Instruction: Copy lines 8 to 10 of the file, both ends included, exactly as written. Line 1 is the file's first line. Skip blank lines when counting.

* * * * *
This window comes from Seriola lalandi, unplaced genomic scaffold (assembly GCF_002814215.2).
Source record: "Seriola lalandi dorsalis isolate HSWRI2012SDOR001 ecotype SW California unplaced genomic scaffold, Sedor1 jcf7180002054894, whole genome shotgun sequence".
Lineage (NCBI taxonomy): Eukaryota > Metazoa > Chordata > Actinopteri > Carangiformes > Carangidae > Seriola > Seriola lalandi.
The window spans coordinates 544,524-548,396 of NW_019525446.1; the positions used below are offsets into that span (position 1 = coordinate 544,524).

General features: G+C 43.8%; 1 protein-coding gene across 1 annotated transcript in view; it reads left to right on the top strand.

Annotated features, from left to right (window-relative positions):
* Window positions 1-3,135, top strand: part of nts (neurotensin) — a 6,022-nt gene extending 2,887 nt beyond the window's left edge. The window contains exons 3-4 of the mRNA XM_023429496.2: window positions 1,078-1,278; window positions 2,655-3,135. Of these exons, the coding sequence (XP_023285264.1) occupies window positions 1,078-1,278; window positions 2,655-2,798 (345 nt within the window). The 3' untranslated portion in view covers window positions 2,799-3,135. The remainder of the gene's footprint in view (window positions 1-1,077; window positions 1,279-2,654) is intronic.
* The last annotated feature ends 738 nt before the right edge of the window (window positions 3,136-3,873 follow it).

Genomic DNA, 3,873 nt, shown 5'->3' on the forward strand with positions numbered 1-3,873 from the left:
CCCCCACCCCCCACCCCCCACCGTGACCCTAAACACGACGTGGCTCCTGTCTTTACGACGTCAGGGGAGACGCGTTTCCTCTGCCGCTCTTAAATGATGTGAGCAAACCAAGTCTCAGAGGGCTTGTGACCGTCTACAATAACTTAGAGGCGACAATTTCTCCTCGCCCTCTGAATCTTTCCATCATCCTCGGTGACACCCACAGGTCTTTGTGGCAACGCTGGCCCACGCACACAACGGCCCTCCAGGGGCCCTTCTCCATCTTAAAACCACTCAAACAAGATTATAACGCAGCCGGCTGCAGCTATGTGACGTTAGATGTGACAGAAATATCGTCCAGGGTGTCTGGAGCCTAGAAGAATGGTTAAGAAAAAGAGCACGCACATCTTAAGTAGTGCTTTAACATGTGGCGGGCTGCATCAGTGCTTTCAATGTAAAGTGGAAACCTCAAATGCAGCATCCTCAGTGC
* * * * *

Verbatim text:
* The last annotated feature ends 738 nt before the right edge of the window (window positions 3,136-3,873 follow it).

Genomic DNA, 3,873 nt, shown 5'->3' on the forward strand with positions numbered 1-3,873 from the left:
CCCCCACCCCCCACCCCCCACCGTGACCCTAAACACGACGTGGCTCCTGTCTTTACGACGTCAGGGGAGACGCGTTTCCTCTGCCGCTCTTAAATGATGTGAGCAAACCAAGTCTCAGAGGGCTTGTGACCGTCTACAATAACTTAGAGGCGACAATTTCTCCTCGCCCTCTGAATCTTTCCATCATCCTCGGTGACACCCACAGGTCTTTGTGGCAACGCTGGCCCACGCACACAACGGCCCTCCAGGGGCCCTTCTCCATCTTAAAACCACTCAAACAAGATTATAACGCAGCCGGCTGCAGCTATGTGACGTTAGATGTGACAGAAATATCGTCCAGGGTGTCTGGAGCCTAGAAGAATGGTTAAGAAAAAGAGCACGCACATCTTAAGTAGTGCTTTAACATGTGGCGGGCTGCATCAGTGCTTTCAATGTAAAGTGGAAACCTCAAATGCAGCATCCTCAGTGC